He further pointed out that Erdoğan had previously hinted at his rejection of the agreement reached by the 5 + 5 Joint Military Committee, describing it as a “fragile truce”. He also hinted at his rejection of any agreement that might take place in Tunis. “Consequently, there is no reason why Erdoğan should give up his hegemony over western Libya unless a different position is imposed on Turkey by the United States and the European Union,” Fannoush added.
The Tunis meetings are held amid movements occurring on the ground that have resulted in changes in the maps of alliances and the balance of power, plus the major political change in the United States, represented by the election of a new president who does not hide his differences with Turkish President Recep Tayyip Erdoğan. The latter had already taken steps aimed at disrupting the Tunis meetings. With respect to Biden, however, it is too early to predict his future policy towards Turkey, although he had previously called Erdoğan a “tyrant” and threatened him with having to “pay a heavy tribute” one day.
Over the past four years, Turkey has transformed into a regional power and expanded in the Mediterranean region, which presents new challenges to the White House, especially as Washington needs strong allies in a region that still suffers from major security problems.
Former Tunisian Foreign Minister, Mongi Hamdi, believes that the recent developments in the United States will certainly have positive effects on the course of the Libyan crisis, which, with the Tunis meetings, would almost have reached the final stage. The results of these meetings are supposed to top all of the other dialogue tracks with the much-sought after political settlement in Libya.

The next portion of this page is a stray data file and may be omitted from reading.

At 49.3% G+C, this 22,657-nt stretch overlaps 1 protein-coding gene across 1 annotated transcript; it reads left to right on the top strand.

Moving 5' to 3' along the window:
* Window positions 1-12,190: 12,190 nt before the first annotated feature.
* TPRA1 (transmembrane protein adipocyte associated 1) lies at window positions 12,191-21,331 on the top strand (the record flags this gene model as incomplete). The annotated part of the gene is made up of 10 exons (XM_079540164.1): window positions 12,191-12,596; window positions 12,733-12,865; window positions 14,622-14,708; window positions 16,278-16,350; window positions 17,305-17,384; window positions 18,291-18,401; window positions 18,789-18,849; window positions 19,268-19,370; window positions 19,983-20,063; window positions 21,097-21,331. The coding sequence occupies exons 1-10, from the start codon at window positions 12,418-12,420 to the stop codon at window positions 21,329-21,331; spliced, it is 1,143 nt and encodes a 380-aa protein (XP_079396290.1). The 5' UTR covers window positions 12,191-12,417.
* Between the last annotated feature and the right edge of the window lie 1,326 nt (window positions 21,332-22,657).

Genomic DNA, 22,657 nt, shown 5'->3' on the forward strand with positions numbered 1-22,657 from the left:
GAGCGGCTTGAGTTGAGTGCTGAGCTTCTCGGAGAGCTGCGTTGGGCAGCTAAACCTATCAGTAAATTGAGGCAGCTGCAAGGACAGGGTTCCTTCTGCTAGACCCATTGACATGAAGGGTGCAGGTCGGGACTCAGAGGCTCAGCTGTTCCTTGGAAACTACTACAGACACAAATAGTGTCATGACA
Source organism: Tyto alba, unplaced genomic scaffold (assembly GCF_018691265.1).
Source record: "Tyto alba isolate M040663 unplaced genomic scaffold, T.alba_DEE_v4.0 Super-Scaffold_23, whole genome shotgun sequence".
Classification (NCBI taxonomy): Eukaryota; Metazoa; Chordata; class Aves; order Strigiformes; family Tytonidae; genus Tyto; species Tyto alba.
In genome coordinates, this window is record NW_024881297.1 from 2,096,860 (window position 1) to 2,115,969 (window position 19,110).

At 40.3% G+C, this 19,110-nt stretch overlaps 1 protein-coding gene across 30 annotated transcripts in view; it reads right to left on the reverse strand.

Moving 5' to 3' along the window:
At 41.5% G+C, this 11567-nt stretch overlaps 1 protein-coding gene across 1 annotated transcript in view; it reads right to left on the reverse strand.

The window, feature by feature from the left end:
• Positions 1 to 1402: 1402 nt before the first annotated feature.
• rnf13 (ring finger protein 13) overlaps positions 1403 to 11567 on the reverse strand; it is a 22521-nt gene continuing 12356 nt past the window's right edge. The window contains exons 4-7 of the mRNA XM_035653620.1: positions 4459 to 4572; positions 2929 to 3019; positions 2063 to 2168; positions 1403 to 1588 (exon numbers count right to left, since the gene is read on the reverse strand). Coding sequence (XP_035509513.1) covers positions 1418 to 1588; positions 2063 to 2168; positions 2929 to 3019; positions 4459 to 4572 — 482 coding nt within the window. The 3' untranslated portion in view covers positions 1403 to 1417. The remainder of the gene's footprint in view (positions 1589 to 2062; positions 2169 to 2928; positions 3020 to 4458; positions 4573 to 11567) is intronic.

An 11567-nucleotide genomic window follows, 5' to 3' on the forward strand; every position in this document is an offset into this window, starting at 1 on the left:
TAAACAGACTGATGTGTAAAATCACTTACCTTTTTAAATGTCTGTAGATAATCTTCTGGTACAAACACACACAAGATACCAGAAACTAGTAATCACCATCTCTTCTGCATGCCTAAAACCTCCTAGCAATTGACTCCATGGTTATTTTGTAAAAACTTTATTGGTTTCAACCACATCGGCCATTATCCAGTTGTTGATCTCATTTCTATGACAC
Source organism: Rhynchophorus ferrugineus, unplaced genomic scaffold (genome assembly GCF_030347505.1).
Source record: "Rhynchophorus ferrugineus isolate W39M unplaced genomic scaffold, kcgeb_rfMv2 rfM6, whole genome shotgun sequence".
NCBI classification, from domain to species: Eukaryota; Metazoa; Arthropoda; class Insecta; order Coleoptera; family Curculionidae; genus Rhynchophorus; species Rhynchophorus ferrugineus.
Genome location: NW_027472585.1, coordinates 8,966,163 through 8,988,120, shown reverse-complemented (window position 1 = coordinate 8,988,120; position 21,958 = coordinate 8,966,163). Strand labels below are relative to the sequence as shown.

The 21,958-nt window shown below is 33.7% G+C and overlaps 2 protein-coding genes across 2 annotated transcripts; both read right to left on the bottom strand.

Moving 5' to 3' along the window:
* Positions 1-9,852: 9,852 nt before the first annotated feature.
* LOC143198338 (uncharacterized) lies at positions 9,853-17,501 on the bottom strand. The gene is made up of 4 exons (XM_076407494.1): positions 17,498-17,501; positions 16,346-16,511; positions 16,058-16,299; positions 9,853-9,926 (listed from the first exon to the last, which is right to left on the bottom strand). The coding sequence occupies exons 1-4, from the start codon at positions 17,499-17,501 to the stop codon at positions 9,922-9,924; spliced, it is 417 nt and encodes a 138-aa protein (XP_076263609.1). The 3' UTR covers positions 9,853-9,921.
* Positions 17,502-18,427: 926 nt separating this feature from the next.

Hamdi told The Arab Weekly that Joe Biden’s arrival at the White House “will consolidate the push towards the success of the peace process in Libya, which means that Turkey has no choice but to adhere to the will of the international community which is also keen on the success of the peaceful political process in Libya.”
Tunisia, which has regained its role in the Libyan file, has high hopes for these meetings that will see the participation for the first time of the supporters of the regime of the late Colonel Muammar Gadhafi.
Tunisian Foreign Minister, Othman Jerandi, announced that more than 75 representatives of the political and social spectrum of the Libyan society will be participating in the UN-sponsored Libyan Political Dialogue Forum in Tunis, which represents “an important and decisive step” in the process of the political settlement of the Libyan crisis.
The UN mission in Libya had set the tone for the forum by indicating, in a statement, that it is being held based on the outcomes of the Berlin Conference on Libya, which the UN Security Council approved in its resolutions 2510 and 2542, stressing at the same time that it aims to achieve a unified vision for the restoration of Libya’s sovereignty and democratic legitimacy for the Libyan institutions.
The article was first published in the Arab Weekly and reprinted with permission.